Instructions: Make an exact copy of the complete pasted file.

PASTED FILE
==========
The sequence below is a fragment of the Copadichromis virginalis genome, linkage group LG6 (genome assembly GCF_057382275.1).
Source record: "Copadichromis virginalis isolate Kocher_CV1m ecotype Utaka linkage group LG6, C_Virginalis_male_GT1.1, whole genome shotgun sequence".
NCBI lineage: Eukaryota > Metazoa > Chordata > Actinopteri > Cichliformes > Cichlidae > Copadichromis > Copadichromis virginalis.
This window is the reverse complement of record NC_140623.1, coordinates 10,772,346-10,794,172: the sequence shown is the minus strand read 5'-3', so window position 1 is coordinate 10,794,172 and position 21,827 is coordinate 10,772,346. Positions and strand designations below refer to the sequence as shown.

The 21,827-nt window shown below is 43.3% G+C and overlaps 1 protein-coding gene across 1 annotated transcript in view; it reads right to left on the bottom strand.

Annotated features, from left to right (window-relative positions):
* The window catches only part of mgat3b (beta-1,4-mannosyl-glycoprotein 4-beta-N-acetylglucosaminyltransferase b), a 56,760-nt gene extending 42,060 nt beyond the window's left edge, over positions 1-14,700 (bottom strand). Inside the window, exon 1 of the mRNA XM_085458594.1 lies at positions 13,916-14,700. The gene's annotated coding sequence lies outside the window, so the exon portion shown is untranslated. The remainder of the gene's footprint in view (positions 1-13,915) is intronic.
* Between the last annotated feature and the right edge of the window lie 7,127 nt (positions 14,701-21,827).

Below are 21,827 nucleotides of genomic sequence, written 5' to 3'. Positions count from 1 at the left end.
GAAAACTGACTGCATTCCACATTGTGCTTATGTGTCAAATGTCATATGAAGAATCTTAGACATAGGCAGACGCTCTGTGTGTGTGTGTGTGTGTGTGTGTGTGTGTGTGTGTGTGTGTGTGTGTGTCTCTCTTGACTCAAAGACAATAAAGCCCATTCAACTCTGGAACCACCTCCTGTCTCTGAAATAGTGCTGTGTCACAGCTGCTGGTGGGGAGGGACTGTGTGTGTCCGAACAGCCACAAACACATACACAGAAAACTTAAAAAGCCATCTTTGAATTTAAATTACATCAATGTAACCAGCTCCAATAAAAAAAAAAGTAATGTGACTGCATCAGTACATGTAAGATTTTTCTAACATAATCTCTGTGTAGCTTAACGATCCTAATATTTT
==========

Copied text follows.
The sequence below is a fragment of the Copadichromis virginalis genome, linkage group LG6 (genome assembly GCF_057382275.1).
Source record: "Copadichromis virginalis isolate Kocher_CV1m ecotype Utaka linkage group LG6, C_Virginalis_male_GT1.1, whole genome shotgun sequence".
NCBI lineage: Eukaryota > Metazoa > Chordata > Actinopteri > Cichliformes > Cichlidae > Copadichromis > Copadichromis virginalis.
This window is the reverse complement of record NC_140623.1, coordinates 10,772,346-10,794,172: the sequence shown is the minus strand read 5'-3', so window position 1 is coordinate 10,794,172 and position 21,827 is coordinate 10,772,346. Positions and strand designations below refer to the sequence as shown.

The 21,827-nt window shown below is 43.3% G+C and overlaps 1 protein-coding gene across 1 annotated transcript in view; it reads right to left on the bottom strand.

Annotated features, from left to right (window-relative positions):
* The window catches only part of mgat3b (beta-1,4-mannosyl-glycoprotein 4-beta-N-acetylglucosaminyltransferase b), a 56,760-nt gene extending 42,060 nt beyond the window's left edge, over positions 1-14,700 (bottom strand). Inside the window, exon 1 of the mRNA XM_085458594.1 lies at positions 13,916-14,700. The gene's annotated coding sequence lies outside the window, so the exon portion shown is untranslated. The remainder of the gene's footprint in view (positions 1-13,915) is intronic.
* Between the last annotated feature and the right edge of the window lie 7,127 nt (positions 14,701-21,827).

Below are 21,827 nucleotides of genomic sequence, written 5' to 3'. Positions count from 1 at the left end.
GAAAACTGACTGCATTCCACATTGTGCTTATGTGTCAAATGTCATATGAAGAATCTTAGACATAGGCAGACGCTCTGTGTGTGTGTGTGTGTGTGTGTGTGTGTGTGTGTGTGTGTGTGTGTGTGTCTCTCTTGACTCAAAGACAATAAAGCCCATTCAACTCTGGAACCACCTCCTGTCTCTGAAATAGTGCTGTGTCACAGCTGCTGGTGGGGAGGGACTGTGTGTGTCCGAACAGCCACAAACACATACACAGAAAACTTAAAAAGCCATCTTTGAATTTAAATTACATCAATGTAACCAGCTCCAATAAAAAAAAAAGTAATGTGACTGCATCAGTACATGTAAGATTTTTCTAACATAATCTCTGTGTAGCTTAACGATCCTAATATTTT